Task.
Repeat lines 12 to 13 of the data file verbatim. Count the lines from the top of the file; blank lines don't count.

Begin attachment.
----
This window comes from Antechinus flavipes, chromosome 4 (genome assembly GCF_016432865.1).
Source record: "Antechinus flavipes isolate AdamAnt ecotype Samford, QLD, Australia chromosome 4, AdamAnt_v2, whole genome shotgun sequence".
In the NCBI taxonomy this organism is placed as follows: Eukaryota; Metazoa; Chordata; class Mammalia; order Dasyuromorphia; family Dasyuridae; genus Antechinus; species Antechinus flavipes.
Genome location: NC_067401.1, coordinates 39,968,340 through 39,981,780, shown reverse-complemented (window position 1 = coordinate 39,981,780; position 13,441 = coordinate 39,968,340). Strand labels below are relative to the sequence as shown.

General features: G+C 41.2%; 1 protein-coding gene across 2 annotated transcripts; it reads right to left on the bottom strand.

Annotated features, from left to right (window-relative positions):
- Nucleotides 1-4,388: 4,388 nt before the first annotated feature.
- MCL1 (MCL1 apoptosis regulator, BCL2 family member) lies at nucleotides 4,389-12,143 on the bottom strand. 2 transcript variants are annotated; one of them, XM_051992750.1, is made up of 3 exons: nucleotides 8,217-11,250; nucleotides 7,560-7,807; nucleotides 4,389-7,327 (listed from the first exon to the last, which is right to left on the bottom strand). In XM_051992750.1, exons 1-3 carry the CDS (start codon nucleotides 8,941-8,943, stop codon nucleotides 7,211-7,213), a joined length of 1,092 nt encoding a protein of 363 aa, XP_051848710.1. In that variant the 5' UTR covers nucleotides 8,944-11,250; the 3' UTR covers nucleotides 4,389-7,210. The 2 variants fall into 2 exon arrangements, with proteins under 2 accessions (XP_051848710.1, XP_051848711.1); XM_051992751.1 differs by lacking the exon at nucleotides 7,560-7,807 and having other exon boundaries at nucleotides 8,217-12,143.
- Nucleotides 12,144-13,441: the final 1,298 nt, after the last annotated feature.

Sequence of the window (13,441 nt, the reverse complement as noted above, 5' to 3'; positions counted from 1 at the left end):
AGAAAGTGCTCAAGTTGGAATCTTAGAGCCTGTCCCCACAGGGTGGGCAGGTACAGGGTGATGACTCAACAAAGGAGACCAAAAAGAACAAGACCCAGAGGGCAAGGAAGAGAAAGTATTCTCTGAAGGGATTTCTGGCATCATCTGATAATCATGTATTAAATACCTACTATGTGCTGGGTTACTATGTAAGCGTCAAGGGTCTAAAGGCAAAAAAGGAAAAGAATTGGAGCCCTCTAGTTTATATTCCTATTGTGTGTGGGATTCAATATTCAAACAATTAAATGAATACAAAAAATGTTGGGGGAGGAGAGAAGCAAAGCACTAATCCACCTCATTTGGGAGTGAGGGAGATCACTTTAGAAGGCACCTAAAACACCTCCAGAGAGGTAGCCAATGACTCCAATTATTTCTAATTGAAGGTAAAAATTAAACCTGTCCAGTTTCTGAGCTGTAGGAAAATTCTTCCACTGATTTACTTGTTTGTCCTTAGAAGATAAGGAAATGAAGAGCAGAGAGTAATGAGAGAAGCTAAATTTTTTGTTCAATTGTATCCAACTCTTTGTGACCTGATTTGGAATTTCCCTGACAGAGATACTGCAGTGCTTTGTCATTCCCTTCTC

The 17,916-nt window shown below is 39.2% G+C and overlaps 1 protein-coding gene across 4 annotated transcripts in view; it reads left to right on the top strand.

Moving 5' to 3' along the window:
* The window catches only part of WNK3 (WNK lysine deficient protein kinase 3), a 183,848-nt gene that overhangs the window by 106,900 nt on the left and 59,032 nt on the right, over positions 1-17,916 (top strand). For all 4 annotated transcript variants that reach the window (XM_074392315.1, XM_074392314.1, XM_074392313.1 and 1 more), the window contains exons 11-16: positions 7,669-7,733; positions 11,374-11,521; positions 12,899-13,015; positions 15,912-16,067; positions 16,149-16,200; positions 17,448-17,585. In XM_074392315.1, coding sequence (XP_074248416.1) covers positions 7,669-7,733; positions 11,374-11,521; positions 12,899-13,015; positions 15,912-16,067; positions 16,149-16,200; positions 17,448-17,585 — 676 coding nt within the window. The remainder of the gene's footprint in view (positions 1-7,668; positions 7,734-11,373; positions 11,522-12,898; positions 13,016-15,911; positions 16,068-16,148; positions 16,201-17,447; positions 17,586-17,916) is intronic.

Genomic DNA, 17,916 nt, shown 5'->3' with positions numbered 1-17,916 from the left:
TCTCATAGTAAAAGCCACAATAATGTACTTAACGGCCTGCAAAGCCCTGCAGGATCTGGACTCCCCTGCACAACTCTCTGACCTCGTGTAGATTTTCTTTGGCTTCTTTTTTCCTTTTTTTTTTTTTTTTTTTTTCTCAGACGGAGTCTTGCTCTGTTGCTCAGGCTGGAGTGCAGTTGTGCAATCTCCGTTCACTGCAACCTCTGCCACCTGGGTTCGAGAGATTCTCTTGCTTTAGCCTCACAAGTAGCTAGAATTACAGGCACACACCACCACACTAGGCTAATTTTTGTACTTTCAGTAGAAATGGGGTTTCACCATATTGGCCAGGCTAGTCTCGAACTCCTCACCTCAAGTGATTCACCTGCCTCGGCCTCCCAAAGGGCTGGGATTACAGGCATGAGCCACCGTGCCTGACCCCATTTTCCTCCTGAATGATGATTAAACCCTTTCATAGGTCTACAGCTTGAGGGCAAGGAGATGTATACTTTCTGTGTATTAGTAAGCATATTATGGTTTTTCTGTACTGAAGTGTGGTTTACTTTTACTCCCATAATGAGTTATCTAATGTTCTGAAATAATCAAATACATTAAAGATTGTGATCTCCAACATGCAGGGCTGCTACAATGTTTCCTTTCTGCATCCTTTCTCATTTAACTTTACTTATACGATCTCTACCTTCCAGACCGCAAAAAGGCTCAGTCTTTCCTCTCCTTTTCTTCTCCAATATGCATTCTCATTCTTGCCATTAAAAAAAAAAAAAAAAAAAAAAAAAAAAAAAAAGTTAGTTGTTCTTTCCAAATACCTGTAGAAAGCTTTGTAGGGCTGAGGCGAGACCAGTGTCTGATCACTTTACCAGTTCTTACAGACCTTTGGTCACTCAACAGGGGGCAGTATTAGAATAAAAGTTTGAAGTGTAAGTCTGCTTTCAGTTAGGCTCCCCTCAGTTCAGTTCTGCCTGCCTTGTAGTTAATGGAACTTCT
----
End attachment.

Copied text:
The 17,916-nt window shown below is 39.2% G+C and overlaps 1 protein-coding gene across 4 annotated transcripts in view; it reads left to right on the top strand.

Moving 5' to 3' along the window: